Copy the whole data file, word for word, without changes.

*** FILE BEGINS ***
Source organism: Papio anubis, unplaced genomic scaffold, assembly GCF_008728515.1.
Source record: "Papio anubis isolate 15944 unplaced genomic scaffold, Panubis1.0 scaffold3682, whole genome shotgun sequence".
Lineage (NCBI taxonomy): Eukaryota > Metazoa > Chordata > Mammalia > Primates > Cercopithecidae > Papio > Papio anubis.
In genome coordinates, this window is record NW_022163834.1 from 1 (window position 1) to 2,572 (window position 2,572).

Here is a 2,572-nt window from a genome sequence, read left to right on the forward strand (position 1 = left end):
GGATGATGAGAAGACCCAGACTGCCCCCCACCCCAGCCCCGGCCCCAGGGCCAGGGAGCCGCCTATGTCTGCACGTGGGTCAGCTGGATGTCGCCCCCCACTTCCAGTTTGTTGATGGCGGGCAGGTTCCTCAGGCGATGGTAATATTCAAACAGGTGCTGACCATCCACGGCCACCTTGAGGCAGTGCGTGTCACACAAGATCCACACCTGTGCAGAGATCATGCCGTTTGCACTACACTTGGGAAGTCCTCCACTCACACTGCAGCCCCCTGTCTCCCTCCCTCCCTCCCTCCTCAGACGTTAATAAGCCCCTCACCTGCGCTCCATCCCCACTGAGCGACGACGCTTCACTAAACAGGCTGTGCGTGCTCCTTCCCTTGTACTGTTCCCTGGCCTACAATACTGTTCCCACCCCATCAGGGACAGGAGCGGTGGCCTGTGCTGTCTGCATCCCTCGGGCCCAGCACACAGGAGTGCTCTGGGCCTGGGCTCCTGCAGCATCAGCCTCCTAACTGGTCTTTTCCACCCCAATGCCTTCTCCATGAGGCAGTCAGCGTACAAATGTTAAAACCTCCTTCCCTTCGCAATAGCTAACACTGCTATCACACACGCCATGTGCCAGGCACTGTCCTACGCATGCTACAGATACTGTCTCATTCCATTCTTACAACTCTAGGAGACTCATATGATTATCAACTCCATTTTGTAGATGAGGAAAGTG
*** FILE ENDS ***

Source organism: Papio anubis, unplaced genomic scaffold, assembly GCF_008728515.1.
Source record: "Papio anubis isolate 15944 unplaced genomic scaffold, Panubis1.0 scaffold3682, whole genome shotgun sequence".
Lineage (NCBI taxonomy): Eukaryota > Metazoa > Chordata > Mammalia > Primates > Cercopithecidae > Papio > Papio anubis.
In genome coordinates, this window is record NW_022163834.1 from 1 (window position 1) to 2,572 (window position 2,572).

Here is a 2,572-nt window from a genome sequence, read left to right on the forward strand (position 1 = left end):
GGATGATGAGAAGACCCAGACTGCCCCCCACCCCAGCCCCGGCCCCAGGGCCAGGGAGCCGCCTATGTCTGCACGTGGGTCAGCTGGATGTCGCCCCCCACTTCCAGTTTGTTGATGGCGGGCAGGTTCCTCAGGCGATGGTAATATTCAAACAGGTGCTGACCATCCACGGCCACCTTGAGGCAGTGCGTGTCACACAAGATCCACACCTGTGCAGAGATCATGCCGTTTGCACTACACTTGGGAAGTCCTCCACTCACACTGCAGCCCCCTGTCTCCCTCCCTCCCTCCCTCCTCAGACGTTAATAAGCCCCTCACCTGCGCTCCATCCCCACTGAGCGACGACGCTTCACTAAACAGGCTGTGCGTGCTCCTTCCCTTGTACTGTTCCCTGGCCTACAATACTGTTCCCACCCCATCAGGGACAGGAGCGGTGGCCTGTGCTGTCTGCATCCCTCGGGCCCAGCACACAGGAGTGCTCTGGGCCTGGGCTCCTGCAGCATCAGCCTCCTAACTGGTCTTTTCCACCCCAATGCCTTCTCCATGAGGCAGTCAGCGTACAAATGTTAAAACCTCCTTCCCTTCGCAATAGCTAACACTGCTATCACACACGCCATGTGCCAGGCACTGTCCTACGCATGCTACAGATACTGTCTCATTCCATTCTTACAACTCTAGGAGACTCATATGATTATCAACTCCATTTTGTAGATGAGGAAAGTG